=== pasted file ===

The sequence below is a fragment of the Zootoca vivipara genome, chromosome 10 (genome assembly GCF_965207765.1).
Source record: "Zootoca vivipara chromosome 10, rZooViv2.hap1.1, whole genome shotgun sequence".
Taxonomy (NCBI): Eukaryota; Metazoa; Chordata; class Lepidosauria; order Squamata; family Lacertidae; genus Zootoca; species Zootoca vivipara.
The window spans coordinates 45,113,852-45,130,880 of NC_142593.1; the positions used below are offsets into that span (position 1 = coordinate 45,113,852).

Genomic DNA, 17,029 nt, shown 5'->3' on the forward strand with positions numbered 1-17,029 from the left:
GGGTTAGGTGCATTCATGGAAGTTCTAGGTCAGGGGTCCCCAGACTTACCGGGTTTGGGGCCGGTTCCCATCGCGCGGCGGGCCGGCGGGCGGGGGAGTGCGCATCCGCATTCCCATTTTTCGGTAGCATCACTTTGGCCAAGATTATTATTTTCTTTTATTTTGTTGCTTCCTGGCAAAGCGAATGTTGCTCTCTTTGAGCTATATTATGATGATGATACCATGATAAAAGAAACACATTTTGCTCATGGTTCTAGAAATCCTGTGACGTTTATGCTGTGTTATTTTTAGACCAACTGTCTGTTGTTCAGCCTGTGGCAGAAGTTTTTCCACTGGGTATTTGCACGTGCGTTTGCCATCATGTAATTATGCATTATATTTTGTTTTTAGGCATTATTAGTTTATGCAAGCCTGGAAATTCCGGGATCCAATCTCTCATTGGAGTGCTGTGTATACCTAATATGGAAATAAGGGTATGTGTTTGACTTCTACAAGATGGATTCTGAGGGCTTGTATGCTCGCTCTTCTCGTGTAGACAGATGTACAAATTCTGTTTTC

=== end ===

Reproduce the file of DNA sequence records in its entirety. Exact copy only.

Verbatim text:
The sequence below is a fragment of the Zootoca vivipara genome, chromosome 10 (genome assembly GCF_965207765.1).
Source record: "Zootoca vivipara chromosome 10, rZooViv2.hap1.1, whole genome shotgun sequence".
Taxonomy (NCBI): Eukaryota; Metazoa; Chordata; class Lepidosauria; order Squamata; family Lacertidae; genus Zootoca; species Zootoca vivipara.
The window spans coordinates 45,113,852-45,130,880 of NC_142593.1; the positions used below are offsets into that span (position 1 = coordinate 45,113,852).

Genomic DNA, 17,029 nt, shown 5'->3' on the forward strand with positions numbered 1-17,029 from the left:
GGGTTAGGTGCATTCATGGAAGTTCTAGGTCAGGGGTCCCCAGACTTACCGGGTTTGGGGCCGGTTCCCATCGCGCGGCGGGCCGGCGGGCGGGGGAGTGCGCATCCGCATTCCCATTTTTCGGTAGCATCACTTTGGCCAAGATTATTATTTTCTTTTATTTTGTTGCTTCCTGGCAAAGCGAATGTTGCTCTCTTTGAGCTATATTATGATGATGATACCATGATAAAAGAAACACATTTTGCTCATGGTTCTAGAAATCCTGTGACGTTTATGCTGTGTTATTTTTAGACCAACTGTCTGTTGTTCAGCCTGTGGCAGAAGTTTTTCCACTGGGTATTTGCACGTGCGTTTGCCATCATGTAATTATGCATTATATTTTGTTTTTAGGCATTATTAGTTTATGCAAGCCTGGAAATTCCGGGATCCAATCTCTCATTGGAGTGCTGTGTATACCTAATATGGAAATAAGGGTATGTGTTTGACTTCTACAAGATGGATTCTGAGGGCTTGTATGCTCGCTCTTCTCGTGTAGACAGATGTACAAATTCTGTTTTC